It is going to be impossible to look at Justin Trudeau’s government the same way again.
Jody Wilson-Raybould has blown apart many things with her devastating allegations about her life inside the Trudeau government — just how much, we may not know until the October election.
But her story will get immediately committed to the political memory around Ottawa, mainly for the searing details Wilson-Raybould assiduously noted over four months: an offhand dismissal of annoying “legalities,” talk of “giving us cover” and the inevitability of “some interference” to help SNC-Lavalin.
And that was just in one conversation she says her chief of staff had with the prime minister’s most senior advisers, Katie Telford and Gerald Butts, toward the end of what she called a four-month “sustained” effort to change her mind.
Even with Butts gone from that inner circle, one of the early casualties of this no doubt enduring saga, how does the Trudeau government put itself on a steady keel again? This is not obvious at the moment.
It’s certainly not sunny ways. The Liberal ad team might want to throw out that pitch for the next campaign. Conservatives and New Democrats accumulated enough footage from Wednesday’s committee meeting to animate a full election’s worth of ads about a Liberal leader beating up on an Indigenous woman in his government.
Speaking of campaigns, Wilson-Raybould claimed the prime minister made his case in September for helping the Quebec firm, not just in the context of potential jobs lost if she didn’t agree to a plea deal for SNC-Lavalin, but against the backdrop of a looming Quebec election. So, she said, did Clerk of the Privy Council, Michael Wernick — the same supposedly non-political bureaucrat who made a vigorous and also memorable presentation to this justice committee last week.
Wilson-Raybould said in her statement on Monday that Wernick thought it important to tell her in September that the SNC-Lavalin board needed some answers before a looming meeting with shareholders and warned that the firm would relocate to London if Canada proved inhospitable to a plea deal. He then leapt into the politics of the situation — the Quebec election coming on Oct. 1.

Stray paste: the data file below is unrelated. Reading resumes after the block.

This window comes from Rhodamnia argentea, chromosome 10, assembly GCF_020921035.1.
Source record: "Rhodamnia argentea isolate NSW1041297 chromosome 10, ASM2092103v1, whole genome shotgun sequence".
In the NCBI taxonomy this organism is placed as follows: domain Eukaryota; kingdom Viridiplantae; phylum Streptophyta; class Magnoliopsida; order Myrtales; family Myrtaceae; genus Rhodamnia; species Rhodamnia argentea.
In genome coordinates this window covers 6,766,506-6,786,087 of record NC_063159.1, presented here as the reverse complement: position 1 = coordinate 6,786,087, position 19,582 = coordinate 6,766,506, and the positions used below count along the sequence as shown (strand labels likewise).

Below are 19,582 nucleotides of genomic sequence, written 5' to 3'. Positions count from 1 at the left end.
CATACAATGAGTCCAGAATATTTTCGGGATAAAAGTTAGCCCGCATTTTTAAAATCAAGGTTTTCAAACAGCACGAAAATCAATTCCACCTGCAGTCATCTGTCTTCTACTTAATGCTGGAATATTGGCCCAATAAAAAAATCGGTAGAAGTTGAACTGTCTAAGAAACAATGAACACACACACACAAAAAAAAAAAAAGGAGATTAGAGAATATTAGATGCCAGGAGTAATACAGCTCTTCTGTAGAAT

“At that point the prime minister jumped in, stressing there is an election in Quebec and that, quote, ‘I am an MP in Quebec, the member for Papineau,’ end quote. I was quite taken aback. My response — and I remember this vividly — was to ask the PM a direct question while looking him in the eye. I asked, ‘Are you politically interfering with my role, my decision as the AG? I would strongly advise against it.’”
Wernick was already facing criticism for the partisan bent of his testimony last week; Wilson-Raybould has only given credence to those arguments.
A week or so ago, one of the senior officials who figured in the Wilson-Raybould story was talking off the record, and said the government couldn’t keep “fighting ghosts in The Globe and Mail.”
Well, now we have a very different ghost story — actually, more like one of those scary movies with the line: “The call is coming from inside the house.”
Wilson-Raybould is that caller and she brought everyone into the house with her with a hair-raising tale about how politics works in this government.
There’s an old rule of opposites when it comes to Canadian prime ministers — they always exit office with an image opposite to the one they had when they took on the job. Trudeau, we’ll recall, was the just-not-ready, feminist guy who was going to make his relationship with Canada’s Indigenous people the most important one in his government.
Wilson-Raybould has presented that opposite image: a prime minister who made life very difficult for an Indigenous woman in his government, who was more than ready to embrace the hard cynicism of power. That image just doesn’t line up with the one Trudeau, or even his critics, have presented of this government so far. But it’s now a signature picture in the political history books.
Susan Delacourt is the Star’s Ottawa bureau chief and a columnist covering national politics. Reach her via email: email@example.com or follow her on Twitter: @susandelacourt